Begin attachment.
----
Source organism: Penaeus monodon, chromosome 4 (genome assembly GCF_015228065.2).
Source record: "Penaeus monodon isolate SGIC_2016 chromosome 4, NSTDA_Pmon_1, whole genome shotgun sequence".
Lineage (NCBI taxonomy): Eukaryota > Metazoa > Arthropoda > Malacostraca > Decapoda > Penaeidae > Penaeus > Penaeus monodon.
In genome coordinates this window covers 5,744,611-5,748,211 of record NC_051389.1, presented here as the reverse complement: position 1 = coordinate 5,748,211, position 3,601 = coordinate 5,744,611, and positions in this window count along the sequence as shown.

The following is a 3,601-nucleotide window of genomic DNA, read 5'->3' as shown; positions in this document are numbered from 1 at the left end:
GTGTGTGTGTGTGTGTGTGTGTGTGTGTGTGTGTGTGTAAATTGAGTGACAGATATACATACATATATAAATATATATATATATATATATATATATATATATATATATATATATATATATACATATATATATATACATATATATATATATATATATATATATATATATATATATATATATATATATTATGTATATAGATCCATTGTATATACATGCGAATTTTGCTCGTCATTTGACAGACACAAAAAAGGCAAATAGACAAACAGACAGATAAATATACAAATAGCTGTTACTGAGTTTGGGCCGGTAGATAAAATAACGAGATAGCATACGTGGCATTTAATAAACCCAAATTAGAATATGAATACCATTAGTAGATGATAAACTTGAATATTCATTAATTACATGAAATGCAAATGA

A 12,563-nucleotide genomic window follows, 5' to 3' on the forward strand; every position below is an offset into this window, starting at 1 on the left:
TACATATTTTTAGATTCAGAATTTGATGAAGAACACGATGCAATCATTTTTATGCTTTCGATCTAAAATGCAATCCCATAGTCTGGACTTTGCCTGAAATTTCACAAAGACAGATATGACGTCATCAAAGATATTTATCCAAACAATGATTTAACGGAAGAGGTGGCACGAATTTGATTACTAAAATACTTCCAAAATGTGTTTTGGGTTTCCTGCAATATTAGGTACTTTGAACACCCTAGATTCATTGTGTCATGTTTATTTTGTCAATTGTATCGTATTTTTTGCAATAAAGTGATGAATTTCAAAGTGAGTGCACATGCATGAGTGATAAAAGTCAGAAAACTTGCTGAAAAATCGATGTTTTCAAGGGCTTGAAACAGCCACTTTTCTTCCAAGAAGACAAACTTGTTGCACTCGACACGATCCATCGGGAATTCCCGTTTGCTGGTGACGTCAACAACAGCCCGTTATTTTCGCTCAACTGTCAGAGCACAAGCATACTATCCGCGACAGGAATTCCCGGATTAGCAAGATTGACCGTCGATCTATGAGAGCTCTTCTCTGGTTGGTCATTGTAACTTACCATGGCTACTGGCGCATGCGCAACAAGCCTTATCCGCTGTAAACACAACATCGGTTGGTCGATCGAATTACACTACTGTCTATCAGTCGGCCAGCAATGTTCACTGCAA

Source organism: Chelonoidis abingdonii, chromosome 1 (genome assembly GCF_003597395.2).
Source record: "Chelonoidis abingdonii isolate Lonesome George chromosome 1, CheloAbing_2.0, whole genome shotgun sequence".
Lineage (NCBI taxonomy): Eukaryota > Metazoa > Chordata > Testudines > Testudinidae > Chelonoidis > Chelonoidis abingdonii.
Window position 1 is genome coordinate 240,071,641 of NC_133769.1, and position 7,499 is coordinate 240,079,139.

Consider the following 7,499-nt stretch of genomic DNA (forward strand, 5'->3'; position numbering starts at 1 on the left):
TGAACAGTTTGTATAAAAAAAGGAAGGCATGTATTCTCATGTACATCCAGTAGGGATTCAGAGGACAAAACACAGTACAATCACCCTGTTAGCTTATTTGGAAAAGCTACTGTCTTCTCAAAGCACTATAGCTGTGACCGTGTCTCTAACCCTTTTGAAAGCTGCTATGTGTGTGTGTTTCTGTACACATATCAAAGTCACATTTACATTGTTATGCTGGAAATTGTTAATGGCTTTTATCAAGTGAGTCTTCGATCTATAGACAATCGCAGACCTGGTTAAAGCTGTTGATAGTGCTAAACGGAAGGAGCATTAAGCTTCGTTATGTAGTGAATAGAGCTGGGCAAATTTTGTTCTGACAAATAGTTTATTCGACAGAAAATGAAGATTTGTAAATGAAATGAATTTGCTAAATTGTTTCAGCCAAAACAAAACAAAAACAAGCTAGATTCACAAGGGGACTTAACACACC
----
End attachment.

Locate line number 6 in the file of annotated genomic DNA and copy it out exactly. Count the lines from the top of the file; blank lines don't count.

GTGTGTGTGTGTGTGTGTGTGTGTGTGTGTGTGTGTGTAAATTGAGTGACAGATATACATACATATATAAATATATATATATATATATATATATATATATATATATATATATATATATATACATATATATATATACATATATATATATATATATATATATATATATATATATATATATATATATATTATGTATATAGATCCATTGTATATACATGCGAATTTTGCTCGTCATTTGACAGACACAAAAAAGGCAAATAGACAAACAGACAGATAAATATACAAATAGCTGTTACTGAGTTTGGGCCGGTAGATAAAATAACGAGATAGCATACGTGGCATTTAATAAACCCAAATTAGAATATGAATACCATTAGTAGATGATAAACTTGAATATTCATTAATTACATGAAATGCAAATGA